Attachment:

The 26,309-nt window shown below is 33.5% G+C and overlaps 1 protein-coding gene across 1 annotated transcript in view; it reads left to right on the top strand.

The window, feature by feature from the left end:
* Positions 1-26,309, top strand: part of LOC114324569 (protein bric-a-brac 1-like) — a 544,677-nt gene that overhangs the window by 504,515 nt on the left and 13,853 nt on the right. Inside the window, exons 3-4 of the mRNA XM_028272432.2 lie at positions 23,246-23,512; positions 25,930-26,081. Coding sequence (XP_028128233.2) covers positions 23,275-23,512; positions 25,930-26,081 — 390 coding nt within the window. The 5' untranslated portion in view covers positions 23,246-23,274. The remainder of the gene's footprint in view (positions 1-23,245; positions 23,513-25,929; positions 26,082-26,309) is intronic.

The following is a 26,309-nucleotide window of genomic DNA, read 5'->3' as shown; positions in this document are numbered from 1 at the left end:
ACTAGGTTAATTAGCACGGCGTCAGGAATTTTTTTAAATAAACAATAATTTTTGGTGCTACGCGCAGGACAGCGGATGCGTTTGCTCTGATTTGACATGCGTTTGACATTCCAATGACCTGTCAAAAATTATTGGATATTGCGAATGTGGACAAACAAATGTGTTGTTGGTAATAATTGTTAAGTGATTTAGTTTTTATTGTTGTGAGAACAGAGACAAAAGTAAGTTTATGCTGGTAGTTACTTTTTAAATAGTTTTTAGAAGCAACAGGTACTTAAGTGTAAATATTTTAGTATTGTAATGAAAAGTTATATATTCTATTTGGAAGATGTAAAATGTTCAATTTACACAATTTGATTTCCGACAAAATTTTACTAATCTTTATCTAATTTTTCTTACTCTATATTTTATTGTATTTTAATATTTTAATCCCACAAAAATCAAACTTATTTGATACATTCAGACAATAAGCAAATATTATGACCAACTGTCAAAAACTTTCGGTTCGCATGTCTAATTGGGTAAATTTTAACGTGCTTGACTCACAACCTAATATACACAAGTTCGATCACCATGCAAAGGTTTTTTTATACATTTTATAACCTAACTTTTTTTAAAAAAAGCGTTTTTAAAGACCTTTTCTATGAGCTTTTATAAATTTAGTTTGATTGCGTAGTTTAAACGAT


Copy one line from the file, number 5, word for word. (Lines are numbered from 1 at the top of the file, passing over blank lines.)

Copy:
ACTAGGTTAATTAGCACGGCGTCAGGAATTTTTTTAAATAAACAATAATTTTTGGTGCTACGCGCAGGACAGCGGATGCGTTTGCTCTGATTTGACATGCGTTTGACATTCCAATGACCTGTCAAAAATTATTGGATATTGCGAATGTGGACAAACAAATGTGTTGTTGGTAATAATTGTTAAGTGATTTAGTTTTTATTGTTGTGAGAACAGAGACAAAAGTAAGTTTATGCTGGTAGTTACTTTTTAAATAGTTTTTAGAAGCAACAGGTACTTAAGTGTAAATATTTTAGTATTGTAATGAAAAGTTATATATTCTATTTGGAAGATGTAAAATGTTCAATTTACACAATTTGATTTCCGACAAAATTTTACTAATCTTTATCTAATTTTTCTTACTCTATATTTTATTGTATTTTAATATTTTAATCCCACAAAAATCAAACTTATTTGATACATTCAGACAATAAGCAAATATTATGACCAACTGTCAAAAACTTTCGGTTCGCATGTCTAATTGGGTAAATTTTAACGTGCTTGACTCACAACCTAATATACACAAGTTCGATCACCATGCAAAGGTTTTTTTATACATTTTATAACCTAACTTTTTTTAAAAAAAGCGTTTTTAAAGACCTTTTCTATGAGCTTTTATAAATTTAGTTTGATTGCGTAGTTTAAACGAT